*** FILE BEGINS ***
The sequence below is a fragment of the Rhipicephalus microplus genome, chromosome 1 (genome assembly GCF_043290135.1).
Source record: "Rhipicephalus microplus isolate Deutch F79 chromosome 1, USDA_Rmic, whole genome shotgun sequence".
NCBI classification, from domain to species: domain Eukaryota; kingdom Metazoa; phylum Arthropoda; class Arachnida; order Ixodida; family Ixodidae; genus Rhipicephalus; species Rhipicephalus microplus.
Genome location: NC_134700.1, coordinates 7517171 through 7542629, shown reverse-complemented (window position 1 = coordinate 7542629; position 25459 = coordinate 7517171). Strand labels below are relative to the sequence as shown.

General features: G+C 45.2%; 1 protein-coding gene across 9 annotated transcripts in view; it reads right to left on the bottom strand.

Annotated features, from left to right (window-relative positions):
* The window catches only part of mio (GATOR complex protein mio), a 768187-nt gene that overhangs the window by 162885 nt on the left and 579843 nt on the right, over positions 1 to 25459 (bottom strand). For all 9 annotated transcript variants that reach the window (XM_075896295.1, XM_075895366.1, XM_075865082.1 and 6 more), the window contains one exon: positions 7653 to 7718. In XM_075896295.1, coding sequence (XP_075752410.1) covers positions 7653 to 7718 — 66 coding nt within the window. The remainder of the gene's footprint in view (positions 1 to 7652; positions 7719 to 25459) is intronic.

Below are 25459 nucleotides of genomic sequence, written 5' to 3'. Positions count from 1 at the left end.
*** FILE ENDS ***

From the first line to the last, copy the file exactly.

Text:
The sequence below is a fragment of the Rhipicephalus microplus genome, chromosome 1 (genome assembly GCF_043290135.1).
Source record: "Rhipicephalus microplus isolate Deutch F79 chromosome 1, USDA_Rmic, whole genome shotgun sequence".
NCBI classification, from domain to species: domain Eukaryota; kingdom Metazoa; phylum Arthropoda; class Arachnida; order Ixodida; family Ixodidae; genus Rhipicephalus; species Rhipicephalus microplus.
Genome location: NC_134700.1, coordinates 7517171 through 7542629, shown reverse-complemented (window position 1 = coordinate 7542629; position 25459 = coordinate 7517171). Strand labels below are relative to the sequence as shown.

General features: G+C 45.2%; 1 protein-coding gene across 9 annotated transcripts in view; it reads right to left on the bottom strand.

Annotated features, from left to right (window-relative positions):
* The window catches only part of mio (GATOR complex protein mio), a 768187-nt gene that overhangs the window by 162885 nt on the left and 579843 nt on the right, over positions 1 to 25459 (bottom strand). For all 9 annotated transcript variants that reach the window (XM_075896295.1, XM_075895366.1, XM_075865082.1 and 6 more), the window contains one exon: positions 7653 to 7718. In XM_075896295.1, coding sequence (XP_075752410.1) covers positions 7653 to 7718 — 66 coding nt within the window. The remainder of the gene's footprint in view (positions 1 to 7652; positions 7719 to 25459) is intronic.

Below are 25459 nucleotides of genomic sequence, written 5' to 3'. Positions count from 1 at the left end.